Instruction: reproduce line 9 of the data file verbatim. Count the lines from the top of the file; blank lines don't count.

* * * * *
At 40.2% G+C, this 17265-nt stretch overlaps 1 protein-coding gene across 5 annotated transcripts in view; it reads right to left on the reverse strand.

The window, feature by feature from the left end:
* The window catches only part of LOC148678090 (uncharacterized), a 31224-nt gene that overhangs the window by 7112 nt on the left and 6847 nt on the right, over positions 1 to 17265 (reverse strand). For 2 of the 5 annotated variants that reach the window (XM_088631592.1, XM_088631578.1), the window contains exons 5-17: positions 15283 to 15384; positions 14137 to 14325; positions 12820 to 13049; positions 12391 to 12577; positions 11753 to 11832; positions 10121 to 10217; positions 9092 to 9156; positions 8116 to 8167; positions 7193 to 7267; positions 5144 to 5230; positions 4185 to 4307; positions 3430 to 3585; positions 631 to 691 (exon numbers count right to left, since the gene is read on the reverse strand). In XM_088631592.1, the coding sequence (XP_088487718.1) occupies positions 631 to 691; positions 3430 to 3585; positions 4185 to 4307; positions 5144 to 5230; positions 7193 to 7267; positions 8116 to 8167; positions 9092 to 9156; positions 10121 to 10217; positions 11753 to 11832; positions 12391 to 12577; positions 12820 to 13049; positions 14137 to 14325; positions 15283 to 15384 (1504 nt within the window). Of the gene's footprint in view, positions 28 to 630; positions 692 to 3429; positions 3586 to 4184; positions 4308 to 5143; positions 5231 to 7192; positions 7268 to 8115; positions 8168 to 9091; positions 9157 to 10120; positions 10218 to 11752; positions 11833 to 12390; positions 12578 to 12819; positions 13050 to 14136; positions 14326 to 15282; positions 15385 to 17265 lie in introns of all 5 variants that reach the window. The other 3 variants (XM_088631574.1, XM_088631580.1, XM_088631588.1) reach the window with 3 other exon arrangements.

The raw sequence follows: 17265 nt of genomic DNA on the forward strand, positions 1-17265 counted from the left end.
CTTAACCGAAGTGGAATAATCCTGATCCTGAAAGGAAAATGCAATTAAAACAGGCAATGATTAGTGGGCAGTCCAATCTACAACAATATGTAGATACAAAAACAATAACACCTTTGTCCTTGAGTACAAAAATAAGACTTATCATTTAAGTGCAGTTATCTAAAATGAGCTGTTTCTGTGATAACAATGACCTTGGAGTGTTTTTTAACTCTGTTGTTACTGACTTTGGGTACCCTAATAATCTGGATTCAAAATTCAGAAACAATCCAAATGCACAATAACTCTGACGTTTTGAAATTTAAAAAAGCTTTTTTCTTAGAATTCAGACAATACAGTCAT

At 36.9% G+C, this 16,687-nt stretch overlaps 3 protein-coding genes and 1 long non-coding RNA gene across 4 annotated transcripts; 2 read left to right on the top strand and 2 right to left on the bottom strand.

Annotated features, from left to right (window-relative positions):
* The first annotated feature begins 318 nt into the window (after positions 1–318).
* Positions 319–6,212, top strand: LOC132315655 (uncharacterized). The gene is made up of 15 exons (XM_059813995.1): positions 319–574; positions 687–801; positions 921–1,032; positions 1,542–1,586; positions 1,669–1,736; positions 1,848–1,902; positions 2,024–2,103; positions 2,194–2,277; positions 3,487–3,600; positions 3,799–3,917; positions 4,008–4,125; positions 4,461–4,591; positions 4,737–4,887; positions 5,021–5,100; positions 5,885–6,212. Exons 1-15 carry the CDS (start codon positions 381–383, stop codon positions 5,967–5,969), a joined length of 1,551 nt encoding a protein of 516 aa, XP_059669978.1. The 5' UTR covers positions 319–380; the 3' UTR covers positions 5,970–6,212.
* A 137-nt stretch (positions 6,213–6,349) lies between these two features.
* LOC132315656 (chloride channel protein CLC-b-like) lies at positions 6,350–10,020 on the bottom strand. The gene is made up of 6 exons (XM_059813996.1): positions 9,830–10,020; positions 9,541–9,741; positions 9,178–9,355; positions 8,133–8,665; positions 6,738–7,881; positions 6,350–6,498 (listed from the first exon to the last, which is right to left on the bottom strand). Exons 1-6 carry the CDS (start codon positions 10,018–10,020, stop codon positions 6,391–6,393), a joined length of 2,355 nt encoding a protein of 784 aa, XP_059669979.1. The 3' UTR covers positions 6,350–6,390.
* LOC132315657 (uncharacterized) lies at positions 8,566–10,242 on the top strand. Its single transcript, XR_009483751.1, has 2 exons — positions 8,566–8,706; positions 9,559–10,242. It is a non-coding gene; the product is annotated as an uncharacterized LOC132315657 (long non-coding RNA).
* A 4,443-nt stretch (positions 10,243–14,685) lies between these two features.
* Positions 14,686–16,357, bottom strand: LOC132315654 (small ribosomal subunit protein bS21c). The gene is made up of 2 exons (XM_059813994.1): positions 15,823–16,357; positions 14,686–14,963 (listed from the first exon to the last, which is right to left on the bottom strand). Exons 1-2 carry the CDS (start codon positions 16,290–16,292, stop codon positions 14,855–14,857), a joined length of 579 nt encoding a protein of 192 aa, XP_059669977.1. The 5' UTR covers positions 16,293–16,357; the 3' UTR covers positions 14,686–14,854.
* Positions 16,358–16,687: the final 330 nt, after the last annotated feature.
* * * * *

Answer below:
* Positions 319–6,212, top strand: LOC132315655 (uncharacterized). The gene is made up of 15 exons (XM_059813995.1): positions 319–574; positions 687–801; positions 921–1,032; positions 1,542–1,586; positions 1,669–1,736; positions 1,848–1,902; positions 2,024–2,103; positions 2,194–2,277; positions 3,487–3,600; positions 3,799–3,917; positions 4,008–4,125; positions 4,461–4,591; positions 4,737–4,887; positions 5,021–5,100; positions 5,885–6,212. Exons 1-15 carry the CDS (start codon positions 381–383, stop codon positions 5,967–5,969), a joined length of 1,551 nt encoding a protein of 516 aa, XP_059669978.1. The 5' UTR covers positions 319–380; the 3' UTR covers positions 5,970–6,212.